Virtual Africa is the logical target for IP address colonists
The last great global IPv4 stash is up held by the region that might need them the most
Regrettable incidents like Microsoft's address reassignment are a reminder that IPv4 address exhaustion is becoming so acute it's impacting real operations.
In Microsoft's case, as El Reg reported last week, Redmond occasionally cashes in the jar full of unloved IP addresses it brought back from abroad to find some it can use for virtual machines running on Azure.
Some of the addresses pressed into service appear to have been issued by the Latin American and Caribbean Internet Addresses Registry (LACNIC), which last week admitted it has run out of new IPv4 addresses to assign.
Microsoft's behaviour and LACNIC's plight moved one reader to email us and suggest Redmond may have been in breach of LACNIC's policies, citing this (PDF) document as backing for his argument.
The reader is right in spirit, because the document offers these guidelines for the use of IP addresses handed out by LACNIC:
The numbering resources under the stewardship of LACNIC must be distributed among organizations legally constituted within its service region and mainly serving networks and services operating in this region. External clients connected directly to main infrastructure located in the region are allowed.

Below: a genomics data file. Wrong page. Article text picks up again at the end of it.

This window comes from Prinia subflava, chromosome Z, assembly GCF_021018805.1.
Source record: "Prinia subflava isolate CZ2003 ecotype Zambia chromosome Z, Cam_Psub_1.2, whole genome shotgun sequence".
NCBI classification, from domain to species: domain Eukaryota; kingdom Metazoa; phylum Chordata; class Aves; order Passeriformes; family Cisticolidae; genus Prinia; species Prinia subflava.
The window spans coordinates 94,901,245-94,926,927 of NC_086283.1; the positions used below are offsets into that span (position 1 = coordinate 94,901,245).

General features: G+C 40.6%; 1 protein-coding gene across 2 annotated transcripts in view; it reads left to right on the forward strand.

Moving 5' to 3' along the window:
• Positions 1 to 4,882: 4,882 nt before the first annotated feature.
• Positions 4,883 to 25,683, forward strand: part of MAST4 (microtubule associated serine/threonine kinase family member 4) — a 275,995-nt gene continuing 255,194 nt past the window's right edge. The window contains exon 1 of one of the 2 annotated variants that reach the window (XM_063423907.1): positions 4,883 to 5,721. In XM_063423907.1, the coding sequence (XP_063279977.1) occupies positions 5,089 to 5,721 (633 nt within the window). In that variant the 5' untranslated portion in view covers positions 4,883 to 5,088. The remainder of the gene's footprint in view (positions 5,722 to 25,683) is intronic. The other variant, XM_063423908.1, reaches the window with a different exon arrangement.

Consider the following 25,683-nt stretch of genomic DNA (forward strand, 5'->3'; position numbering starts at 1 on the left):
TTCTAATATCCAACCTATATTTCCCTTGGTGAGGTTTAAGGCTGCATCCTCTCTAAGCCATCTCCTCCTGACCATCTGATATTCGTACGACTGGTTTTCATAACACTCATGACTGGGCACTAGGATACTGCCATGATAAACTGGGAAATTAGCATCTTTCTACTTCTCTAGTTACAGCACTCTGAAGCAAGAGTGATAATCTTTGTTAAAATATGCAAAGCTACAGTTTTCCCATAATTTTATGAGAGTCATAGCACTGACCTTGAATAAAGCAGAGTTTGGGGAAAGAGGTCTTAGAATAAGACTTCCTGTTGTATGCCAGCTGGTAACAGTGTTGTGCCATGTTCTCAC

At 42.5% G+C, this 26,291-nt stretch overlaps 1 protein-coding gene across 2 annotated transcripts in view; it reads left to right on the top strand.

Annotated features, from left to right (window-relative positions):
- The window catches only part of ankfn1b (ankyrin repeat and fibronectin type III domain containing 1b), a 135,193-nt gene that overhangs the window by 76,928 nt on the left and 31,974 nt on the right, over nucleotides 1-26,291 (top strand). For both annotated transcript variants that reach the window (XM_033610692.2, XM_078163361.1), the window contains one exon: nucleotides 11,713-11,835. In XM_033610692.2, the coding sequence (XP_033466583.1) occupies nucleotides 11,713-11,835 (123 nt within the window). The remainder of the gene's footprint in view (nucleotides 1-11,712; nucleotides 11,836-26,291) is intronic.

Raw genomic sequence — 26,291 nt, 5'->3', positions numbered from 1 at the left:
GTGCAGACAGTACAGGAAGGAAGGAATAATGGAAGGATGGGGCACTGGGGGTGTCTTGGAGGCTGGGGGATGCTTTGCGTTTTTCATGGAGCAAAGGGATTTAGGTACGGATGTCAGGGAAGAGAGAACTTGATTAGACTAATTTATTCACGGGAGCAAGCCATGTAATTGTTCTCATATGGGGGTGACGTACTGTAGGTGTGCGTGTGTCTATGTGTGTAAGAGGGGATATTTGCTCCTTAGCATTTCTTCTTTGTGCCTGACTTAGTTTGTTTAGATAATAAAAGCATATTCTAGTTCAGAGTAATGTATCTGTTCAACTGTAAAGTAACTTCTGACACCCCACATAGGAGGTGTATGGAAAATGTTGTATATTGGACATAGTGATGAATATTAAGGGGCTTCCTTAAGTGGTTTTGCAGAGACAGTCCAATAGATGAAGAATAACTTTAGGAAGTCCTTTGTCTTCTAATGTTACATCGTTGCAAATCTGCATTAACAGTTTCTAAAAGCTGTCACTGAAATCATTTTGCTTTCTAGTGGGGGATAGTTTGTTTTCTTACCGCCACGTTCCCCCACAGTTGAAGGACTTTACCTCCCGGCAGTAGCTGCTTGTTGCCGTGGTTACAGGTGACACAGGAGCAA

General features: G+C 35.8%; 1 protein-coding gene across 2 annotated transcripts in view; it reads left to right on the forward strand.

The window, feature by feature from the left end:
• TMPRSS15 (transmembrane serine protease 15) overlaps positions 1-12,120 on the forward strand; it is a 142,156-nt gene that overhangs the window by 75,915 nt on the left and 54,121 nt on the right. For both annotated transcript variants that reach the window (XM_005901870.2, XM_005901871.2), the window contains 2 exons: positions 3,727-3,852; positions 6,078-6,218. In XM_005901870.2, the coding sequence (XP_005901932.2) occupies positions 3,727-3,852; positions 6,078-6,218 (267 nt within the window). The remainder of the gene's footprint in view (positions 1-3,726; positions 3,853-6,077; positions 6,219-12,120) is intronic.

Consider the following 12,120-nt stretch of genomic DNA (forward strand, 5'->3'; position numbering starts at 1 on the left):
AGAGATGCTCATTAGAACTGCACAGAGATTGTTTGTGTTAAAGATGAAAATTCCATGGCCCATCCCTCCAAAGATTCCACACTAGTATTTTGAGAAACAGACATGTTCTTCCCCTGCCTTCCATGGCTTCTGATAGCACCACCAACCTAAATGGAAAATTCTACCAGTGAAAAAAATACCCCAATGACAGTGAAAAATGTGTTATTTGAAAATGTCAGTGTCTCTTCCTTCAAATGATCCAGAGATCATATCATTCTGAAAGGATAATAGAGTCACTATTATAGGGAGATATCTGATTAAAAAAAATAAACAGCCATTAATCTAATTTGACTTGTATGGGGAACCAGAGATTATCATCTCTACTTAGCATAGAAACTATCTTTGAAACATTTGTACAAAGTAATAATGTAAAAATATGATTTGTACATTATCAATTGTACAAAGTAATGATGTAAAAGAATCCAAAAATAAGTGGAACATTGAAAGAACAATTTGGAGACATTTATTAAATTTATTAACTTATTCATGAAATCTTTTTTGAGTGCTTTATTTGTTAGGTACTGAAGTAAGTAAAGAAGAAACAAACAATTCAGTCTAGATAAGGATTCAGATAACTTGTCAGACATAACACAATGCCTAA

Microsoft and others who would use IP addresses handed out by one region in another have plenty of leeway under that policy, and under others. Prominent Australian Internet scientist Geoff Huston told El Reg that while there have been efforts to create a “geographical NIC policy”, “I am unaware that any formal policy of geographic limitation of the use of addresses was ever passed.”
Geography is more a convenience, Huston said, so that people would be “able to obtain addresses in a registry … close to your own timezone and speaking your language.”
In his own zone of expertise, APNIC, Huston says “routing policies are up to ISPs”. APNIC's policies relate “to the process of address allocation, not to the way in which addresses are announced and routed on the Internet”.
Although most NICs have policies that try to restrict an explicit trade in IPv4 addresses, such a trade exists – and this raises an interesting possibility in Vulture South's mind.
Huston's site, Potaroo.net, maintains a long-standing set of tools tracking the state of IPv4, and here we find that there is just one spot where addresses remain in their millions: Africa.
Africa has, in fact, the only NIC with more than one /8 left – it has more than three. That puts its reserve above 50 million addresses.
The chief reason for this is the relatively low development of fixed Internet infrastructure in the continent. In many countries, mobile access is far more common – and Vulture South suspects that mobile 'net users sit behind carrier-grade NAT, because that's (relatively) easy to deploy as part of the gateway between mobile users and the fixed Internet.
Whatever the reason, it would be no surprise if Africa were already being seen as a resource to be mined – not for ore or petroleum, but for IP addresses.
With no specific enforcement of geographical routing announcement, and relatively weak enforcement of no-sell policies everywhere, the Microsoft Azure incident will probably have netblock owners in Africa wondering if they could fund their IPv6 upgrade plans by letting some addresses fly off into the cloud. ®